Thomas Rekstein no longer minds looking at the electric bill for his Great River Insurance business on North Riverfront Drive.
“My electric bill used to be $4,500 annually, now it’s down to $1,200 a year.”
Rekstein, who had 38 solar panels installed on the roof and awnings of his building, said the investment was well worth it.
“It’s been great. I’d recommend it to anyone.”
Solar power continues to grow throughout the region and state, helped by federal and state incentives and by desire to lower electric costs and reduce reliance on coal and natural gas.
Mike Allen, CEO and co-founder of All Energy Solar, said their work in Minnesota and surrounding states has grown rapidly in recent years.
“If you’re going to pay your electric bill, you’re going to pay it the rest of your life — it’s like renting electricity. If you take control and buy your solar system, after that loan payment, you’re done and you don’t have to pay any more,” Allen said.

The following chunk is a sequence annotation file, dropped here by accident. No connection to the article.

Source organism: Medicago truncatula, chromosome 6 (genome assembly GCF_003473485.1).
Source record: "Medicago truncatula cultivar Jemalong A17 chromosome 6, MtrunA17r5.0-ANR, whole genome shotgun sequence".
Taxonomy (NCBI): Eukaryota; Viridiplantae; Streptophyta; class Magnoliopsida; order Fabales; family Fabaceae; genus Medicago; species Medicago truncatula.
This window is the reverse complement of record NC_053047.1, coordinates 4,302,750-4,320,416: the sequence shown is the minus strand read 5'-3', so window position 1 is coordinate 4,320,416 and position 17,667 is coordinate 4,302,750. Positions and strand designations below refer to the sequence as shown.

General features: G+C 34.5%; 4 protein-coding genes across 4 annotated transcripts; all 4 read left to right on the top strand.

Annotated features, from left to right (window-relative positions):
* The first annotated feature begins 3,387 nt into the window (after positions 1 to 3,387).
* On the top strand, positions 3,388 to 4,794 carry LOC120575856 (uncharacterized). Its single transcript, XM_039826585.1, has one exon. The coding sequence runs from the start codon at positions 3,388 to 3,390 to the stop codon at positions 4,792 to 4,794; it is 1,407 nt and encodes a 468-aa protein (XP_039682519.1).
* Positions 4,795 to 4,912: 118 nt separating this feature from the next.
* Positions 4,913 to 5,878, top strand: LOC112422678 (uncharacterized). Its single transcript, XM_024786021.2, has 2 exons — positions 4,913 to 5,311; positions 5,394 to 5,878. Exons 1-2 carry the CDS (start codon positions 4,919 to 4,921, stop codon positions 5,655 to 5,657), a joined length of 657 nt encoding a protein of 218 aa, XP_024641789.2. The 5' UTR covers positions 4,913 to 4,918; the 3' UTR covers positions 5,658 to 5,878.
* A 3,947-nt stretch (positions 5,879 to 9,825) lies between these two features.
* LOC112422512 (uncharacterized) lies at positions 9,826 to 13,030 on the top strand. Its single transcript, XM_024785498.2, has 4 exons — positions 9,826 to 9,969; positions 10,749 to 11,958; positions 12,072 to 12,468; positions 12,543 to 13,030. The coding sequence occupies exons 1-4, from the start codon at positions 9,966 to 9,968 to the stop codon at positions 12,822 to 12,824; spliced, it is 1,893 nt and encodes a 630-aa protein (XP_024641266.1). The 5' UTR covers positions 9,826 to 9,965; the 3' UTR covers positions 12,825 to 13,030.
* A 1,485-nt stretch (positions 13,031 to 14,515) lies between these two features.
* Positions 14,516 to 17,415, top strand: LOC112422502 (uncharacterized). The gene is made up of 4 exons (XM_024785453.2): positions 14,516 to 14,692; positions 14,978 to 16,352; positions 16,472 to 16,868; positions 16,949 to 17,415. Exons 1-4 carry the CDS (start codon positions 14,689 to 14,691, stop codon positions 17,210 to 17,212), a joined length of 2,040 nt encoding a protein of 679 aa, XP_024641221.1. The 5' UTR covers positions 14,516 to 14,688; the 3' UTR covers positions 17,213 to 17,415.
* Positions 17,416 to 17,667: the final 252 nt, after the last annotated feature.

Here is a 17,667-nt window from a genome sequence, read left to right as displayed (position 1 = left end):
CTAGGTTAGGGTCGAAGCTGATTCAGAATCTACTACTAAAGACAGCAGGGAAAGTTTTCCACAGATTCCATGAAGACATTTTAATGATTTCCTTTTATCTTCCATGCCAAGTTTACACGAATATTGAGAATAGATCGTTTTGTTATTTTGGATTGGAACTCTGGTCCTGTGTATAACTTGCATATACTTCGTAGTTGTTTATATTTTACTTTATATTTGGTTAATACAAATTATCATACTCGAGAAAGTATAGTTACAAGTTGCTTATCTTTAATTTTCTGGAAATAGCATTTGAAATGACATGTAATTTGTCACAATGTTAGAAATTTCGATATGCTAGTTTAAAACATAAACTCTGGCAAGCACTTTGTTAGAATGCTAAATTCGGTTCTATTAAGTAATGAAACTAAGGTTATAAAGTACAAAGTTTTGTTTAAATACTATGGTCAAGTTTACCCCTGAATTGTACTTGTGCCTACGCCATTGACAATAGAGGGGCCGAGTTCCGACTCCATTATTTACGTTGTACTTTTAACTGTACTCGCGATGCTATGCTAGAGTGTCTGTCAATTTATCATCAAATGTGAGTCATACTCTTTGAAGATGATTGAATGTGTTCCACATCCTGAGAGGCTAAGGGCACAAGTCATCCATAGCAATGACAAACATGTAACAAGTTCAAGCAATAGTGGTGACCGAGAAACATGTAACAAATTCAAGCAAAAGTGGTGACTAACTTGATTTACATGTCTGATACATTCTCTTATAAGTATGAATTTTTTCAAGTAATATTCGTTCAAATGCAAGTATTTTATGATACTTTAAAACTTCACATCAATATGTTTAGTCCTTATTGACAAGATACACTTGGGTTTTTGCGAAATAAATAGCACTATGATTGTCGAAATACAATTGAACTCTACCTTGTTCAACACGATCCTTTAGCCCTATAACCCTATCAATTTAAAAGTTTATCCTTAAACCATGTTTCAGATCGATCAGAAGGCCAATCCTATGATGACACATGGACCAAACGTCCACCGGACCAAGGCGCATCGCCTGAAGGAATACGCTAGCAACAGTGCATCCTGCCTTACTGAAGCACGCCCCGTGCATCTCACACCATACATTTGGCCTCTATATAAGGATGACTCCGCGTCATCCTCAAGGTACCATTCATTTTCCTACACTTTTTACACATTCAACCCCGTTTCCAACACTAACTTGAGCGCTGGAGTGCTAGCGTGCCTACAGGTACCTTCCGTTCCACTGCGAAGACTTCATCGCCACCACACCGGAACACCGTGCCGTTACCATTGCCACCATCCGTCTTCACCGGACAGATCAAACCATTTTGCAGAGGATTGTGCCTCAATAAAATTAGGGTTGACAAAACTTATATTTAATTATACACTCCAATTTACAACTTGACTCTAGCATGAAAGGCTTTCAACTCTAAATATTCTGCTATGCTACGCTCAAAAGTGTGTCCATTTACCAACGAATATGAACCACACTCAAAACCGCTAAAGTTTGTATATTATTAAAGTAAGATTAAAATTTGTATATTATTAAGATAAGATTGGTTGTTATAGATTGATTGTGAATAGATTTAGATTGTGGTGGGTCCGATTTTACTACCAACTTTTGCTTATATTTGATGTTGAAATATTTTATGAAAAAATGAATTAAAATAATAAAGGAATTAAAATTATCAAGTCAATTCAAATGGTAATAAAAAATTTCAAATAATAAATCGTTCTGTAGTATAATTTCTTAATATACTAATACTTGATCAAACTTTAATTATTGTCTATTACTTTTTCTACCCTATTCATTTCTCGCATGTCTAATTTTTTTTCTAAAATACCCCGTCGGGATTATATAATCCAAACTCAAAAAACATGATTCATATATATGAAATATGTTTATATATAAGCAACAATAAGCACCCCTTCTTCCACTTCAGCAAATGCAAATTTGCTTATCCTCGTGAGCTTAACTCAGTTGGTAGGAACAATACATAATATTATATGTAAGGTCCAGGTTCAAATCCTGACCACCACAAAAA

Joel Hanif, community development planner for the Region Nine Development Commission, hopes to help spur even more interest in solar by getting the region qualified as a SolSmart designated region.
“There’s no guaranteed funding that comes with it, but it might make Region Nine competitive for other solar programs if there are grants down the line if we show we did the legwork.”
Hanif said the SolSmart designation also creates more public awareness and education about the benefits of solar power.
Leigh Pomeroy, of Mankato, has been a longtime proponent of renewable energy and is a member of the Southcentral Minnesota Clean Energy Council. He said federal tax credits are scheduled to sunset unless Congress reauthorizes them.